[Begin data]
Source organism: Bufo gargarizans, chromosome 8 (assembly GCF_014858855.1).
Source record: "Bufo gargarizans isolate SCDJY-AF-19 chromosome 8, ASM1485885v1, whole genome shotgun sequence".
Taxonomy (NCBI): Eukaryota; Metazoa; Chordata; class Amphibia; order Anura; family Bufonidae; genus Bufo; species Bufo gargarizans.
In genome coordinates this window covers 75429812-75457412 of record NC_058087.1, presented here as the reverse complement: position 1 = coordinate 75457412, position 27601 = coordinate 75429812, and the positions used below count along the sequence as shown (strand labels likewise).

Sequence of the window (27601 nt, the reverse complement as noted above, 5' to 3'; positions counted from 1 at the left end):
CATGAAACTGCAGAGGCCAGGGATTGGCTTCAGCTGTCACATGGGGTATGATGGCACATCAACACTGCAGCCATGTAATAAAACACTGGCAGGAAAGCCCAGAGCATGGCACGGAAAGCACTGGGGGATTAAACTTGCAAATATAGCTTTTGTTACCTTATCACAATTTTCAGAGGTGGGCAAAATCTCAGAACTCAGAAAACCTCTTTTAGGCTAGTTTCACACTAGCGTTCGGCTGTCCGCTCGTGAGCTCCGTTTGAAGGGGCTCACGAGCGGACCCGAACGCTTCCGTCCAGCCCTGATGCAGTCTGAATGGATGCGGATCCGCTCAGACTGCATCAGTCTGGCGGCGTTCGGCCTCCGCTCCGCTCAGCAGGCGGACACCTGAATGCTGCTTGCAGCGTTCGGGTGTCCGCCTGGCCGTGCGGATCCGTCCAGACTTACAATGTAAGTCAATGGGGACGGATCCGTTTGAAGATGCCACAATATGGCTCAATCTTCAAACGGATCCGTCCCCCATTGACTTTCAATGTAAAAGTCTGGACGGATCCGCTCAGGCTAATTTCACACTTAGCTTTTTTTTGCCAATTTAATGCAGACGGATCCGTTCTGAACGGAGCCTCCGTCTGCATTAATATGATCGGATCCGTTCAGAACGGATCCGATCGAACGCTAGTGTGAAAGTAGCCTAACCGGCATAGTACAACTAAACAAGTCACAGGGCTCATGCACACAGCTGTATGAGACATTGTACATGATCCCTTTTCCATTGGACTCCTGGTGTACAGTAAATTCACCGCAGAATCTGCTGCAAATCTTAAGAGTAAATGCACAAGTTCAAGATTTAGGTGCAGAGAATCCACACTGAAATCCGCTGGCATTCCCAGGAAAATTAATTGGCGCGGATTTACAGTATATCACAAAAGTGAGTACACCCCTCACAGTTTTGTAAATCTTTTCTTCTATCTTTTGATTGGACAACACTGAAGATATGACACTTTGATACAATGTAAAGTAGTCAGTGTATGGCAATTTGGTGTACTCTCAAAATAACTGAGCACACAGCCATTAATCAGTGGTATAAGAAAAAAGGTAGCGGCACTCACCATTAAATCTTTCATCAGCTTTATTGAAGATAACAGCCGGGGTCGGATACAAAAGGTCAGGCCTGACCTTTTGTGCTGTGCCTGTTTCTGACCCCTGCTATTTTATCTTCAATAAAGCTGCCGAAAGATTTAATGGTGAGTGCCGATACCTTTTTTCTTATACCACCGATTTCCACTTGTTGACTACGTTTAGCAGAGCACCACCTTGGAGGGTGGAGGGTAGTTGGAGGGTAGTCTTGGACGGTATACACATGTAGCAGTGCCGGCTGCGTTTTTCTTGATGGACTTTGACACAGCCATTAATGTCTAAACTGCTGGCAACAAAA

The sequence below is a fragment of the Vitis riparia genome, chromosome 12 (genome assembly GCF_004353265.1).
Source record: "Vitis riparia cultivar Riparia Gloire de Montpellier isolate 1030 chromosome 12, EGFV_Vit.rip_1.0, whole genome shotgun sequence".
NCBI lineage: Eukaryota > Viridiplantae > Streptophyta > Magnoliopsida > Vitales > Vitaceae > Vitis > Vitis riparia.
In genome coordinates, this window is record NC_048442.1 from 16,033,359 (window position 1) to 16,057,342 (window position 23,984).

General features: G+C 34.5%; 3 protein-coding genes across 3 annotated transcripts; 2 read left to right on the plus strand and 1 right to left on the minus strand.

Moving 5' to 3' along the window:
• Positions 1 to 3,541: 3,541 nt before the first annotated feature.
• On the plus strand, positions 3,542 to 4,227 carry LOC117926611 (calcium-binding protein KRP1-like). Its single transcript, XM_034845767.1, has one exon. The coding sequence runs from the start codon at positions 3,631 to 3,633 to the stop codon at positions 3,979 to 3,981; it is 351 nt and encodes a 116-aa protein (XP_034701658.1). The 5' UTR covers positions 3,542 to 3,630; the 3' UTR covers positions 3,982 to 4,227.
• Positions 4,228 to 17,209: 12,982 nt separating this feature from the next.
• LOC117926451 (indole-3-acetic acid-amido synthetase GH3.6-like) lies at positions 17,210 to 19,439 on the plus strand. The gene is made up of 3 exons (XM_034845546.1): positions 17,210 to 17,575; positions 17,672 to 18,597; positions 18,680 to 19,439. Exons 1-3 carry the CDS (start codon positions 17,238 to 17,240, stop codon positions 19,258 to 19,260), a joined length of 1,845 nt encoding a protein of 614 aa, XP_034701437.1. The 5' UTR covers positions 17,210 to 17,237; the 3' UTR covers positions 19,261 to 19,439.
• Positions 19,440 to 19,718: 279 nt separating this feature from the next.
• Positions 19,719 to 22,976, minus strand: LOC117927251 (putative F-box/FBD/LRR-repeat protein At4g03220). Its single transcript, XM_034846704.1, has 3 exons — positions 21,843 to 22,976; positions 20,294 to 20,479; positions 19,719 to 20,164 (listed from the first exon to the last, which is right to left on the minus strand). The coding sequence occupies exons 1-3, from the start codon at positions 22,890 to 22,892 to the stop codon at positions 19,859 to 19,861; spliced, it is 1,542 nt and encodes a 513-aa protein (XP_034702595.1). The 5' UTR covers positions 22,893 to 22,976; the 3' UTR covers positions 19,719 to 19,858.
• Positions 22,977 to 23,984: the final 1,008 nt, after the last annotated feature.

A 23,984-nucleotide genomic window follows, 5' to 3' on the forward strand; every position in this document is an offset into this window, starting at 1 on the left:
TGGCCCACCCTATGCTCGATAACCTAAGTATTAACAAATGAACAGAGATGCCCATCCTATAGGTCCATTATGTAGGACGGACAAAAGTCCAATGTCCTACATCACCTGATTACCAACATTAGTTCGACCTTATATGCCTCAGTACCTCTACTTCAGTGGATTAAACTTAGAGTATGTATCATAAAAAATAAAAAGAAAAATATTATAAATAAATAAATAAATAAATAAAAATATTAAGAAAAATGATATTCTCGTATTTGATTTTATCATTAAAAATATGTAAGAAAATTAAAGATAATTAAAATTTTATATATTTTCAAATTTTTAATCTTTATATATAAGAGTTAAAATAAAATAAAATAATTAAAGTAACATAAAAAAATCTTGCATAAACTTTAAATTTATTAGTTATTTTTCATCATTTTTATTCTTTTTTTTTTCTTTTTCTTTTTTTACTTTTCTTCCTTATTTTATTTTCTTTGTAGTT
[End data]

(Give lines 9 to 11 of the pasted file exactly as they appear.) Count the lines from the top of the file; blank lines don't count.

NCBI lineage: Eukaryota > Viridiplantae > Streptophyta > Magnoliopsida > Vitales > Vitaceae > Vitis > Vitis riparia.
In genome coordinates, this window is record NC_048442.1 from 16,033,359 (window position 1) to 16,057,342 (window position 23,984).

General features: G+C 34.5%; 3 protein-coding genes across 3 annotated transcripts; 2 read left to right on the plus strand and 1 right to left on the minus strand.